There are some points that may be important in the fixation and immobilization of this type of fracture. Due to the distal location of the fracture fragment, K-wires may need to be placed more distally. Indeed, it may be necessary to send the K-wire through the joint to achieve a good fixation in the medial side. Also, it would be safer to place the K-wire using a mini-incision to avoid damage to the ulnar nerve in the medial side. The ideal K-wire configuration for a supracondylar fracture fixation has not yet been defined. However, it can be speculated that, if better stability is desired, the most accepted method is to use two lateral and one medial K-wire crossing the fracture line.[18,19] Although different K-wire configurations were preferred by different surgeons in the current study, in our opinion both lateral and medial K-wire fixation is the most successful method in maintaining anatomical reduction.
At the final follow-up, we did not observe any ROM limitation in our patients. Two patients who were treated for cubitus varus had a good MEPS, while the others had an excellent MEPS. The QuickDASH scores were low in all patients. Although the current study was limited to six patients, the above findings reveal that clinically successful results can be achieved, even if cubitus varus deformity develops during the treatment of this fracture type.
In conclusion, infrafossal fracture of the humerus is a fracture type which is different from supracondylar and transcondylar fractures and has not been previously reported in the literature. Despite the cubitus varus developed in two of our patients, functionally satisfactory results were achieved in all patients at the end of the treatment. Due to the risk of developing cubitus varus, patients with infrafossal fracture of the humerus should be followed closely until the end of adolescence. Although the current study is very limited in terms of being a guide for the treatment, it may contribute to the literature in terms of defining a new fracture subtype.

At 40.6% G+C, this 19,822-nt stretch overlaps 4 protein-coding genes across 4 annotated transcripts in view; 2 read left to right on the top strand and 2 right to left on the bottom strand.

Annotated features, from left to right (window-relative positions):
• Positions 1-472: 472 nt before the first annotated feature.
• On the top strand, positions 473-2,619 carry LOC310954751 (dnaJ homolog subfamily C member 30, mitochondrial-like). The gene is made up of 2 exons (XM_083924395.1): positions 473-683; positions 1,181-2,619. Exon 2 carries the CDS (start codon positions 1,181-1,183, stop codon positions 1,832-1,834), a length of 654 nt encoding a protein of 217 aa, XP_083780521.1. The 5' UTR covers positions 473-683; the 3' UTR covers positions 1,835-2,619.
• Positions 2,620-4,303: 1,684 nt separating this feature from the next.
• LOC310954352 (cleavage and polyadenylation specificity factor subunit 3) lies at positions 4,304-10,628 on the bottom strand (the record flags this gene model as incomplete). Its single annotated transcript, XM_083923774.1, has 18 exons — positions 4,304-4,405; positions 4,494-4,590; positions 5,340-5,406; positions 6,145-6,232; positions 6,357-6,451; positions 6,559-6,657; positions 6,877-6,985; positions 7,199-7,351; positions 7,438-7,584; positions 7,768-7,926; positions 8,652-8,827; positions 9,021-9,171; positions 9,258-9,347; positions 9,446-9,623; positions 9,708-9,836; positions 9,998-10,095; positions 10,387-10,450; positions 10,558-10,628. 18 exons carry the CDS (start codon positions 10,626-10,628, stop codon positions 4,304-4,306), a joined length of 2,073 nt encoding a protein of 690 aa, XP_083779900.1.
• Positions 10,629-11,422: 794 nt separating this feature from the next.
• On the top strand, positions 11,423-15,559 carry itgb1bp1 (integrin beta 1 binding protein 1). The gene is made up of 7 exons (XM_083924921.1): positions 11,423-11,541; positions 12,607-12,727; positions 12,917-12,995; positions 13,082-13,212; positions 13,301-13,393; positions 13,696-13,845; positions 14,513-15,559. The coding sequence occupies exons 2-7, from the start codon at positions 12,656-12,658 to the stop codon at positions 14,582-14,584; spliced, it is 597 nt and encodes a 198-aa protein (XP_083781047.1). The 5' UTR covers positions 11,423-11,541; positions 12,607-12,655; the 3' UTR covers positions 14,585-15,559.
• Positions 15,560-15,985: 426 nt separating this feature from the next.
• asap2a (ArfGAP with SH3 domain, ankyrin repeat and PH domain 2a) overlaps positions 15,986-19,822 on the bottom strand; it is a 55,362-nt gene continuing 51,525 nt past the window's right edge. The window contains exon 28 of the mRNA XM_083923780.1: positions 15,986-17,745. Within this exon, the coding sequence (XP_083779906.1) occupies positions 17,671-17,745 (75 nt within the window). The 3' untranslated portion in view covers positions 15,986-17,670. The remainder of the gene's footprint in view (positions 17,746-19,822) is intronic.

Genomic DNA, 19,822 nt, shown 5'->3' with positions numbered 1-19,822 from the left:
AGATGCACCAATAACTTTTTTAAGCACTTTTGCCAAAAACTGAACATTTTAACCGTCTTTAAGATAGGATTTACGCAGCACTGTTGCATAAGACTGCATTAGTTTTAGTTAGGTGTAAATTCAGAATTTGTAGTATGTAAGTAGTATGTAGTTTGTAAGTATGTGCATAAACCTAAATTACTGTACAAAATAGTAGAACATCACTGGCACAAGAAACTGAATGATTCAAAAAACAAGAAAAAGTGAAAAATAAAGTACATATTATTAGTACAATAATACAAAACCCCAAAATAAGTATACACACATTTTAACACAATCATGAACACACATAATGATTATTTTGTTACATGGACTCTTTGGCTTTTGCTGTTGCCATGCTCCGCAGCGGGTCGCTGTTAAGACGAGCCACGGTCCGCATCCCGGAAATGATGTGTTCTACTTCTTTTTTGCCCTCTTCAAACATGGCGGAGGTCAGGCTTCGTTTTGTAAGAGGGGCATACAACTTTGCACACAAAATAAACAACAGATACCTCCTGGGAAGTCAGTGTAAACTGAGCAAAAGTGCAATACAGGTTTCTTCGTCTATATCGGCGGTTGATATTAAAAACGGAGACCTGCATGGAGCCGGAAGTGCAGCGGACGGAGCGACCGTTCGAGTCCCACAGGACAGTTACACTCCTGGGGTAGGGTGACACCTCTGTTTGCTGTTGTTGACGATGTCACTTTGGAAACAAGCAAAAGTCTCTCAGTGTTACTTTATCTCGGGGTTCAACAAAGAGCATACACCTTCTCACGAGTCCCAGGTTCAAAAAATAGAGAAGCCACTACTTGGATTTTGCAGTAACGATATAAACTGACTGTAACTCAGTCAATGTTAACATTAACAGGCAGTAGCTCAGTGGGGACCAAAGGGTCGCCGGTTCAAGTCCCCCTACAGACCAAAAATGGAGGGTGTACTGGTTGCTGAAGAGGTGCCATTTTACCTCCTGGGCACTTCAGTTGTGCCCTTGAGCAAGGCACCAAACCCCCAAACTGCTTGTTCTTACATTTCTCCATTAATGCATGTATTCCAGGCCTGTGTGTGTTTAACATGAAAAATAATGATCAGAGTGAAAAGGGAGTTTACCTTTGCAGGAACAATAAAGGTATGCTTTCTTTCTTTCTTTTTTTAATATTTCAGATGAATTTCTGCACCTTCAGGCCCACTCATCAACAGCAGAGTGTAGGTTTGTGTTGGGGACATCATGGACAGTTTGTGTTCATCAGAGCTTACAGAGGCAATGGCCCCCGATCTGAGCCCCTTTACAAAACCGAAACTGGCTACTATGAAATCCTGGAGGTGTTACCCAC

Citation: Çimen O, Öztürk K, Akdeniz HE, Köksal A, Mert M, Kargın D. Pediatric infrafossal fracture of the humerus: A case series. Jt Dis Relat Surg 2022;33(3):645-657.
The study protocol was approved by the Health Sciences University Metin Sabancı Baltalimanı Bone Diseases Training and Research Hospital Medical Specialization Education Board (TUEK) (date: 20.08.2020, no: 61/436). The study was conducted in accordance with the principles of the Declaration of Helsinki
A written informed consent was obtained from each patient.
Data Sharing Statement:
The data that support the findings of this study are available from the corresponding author upon reasonable request.
Study design, writing the article: O.Ç.; Study design, and last control: K.Ö.; Radiological measurement: H.E.A.; Clinical evaluations of patients: A.K.; Radiological measurements, writing the article: M.M.; Last control, evaluating the patients: D.K.
The authors declared no conflicts of interest with respect to the authorship and/or publication of this article.
The authors received no financial support for the research and/or authorship of this article.
- Kapıcıoğlu M, Erden T, Ağır M, Küçükdurmaz F. The reliability of use of WhatsApp in type 1 and type 2 pediatric supracondylar fractures. Eklem Hastalik Cerrahisi 2019;30:149-54.
- Eguia FA, Gottlich CP, Vora M, Klyce W, Hassan S, Sponseller PD, et al. Radiographic assessments of pediatric supracondylar fractures and mid-term patient-reported outcomes. Medicine (Baltimore) 2020;99:e22543.
- Shank CF, Wiater BP, Pace JL, Jinguji TM, Schmale GA, Bittner RC, et al. The lateral capitellohumeral angle in normal children: Mean, variation, and reliability in comparison to Baumann's angle. J Pediatr Orthop 2011;31:266-71.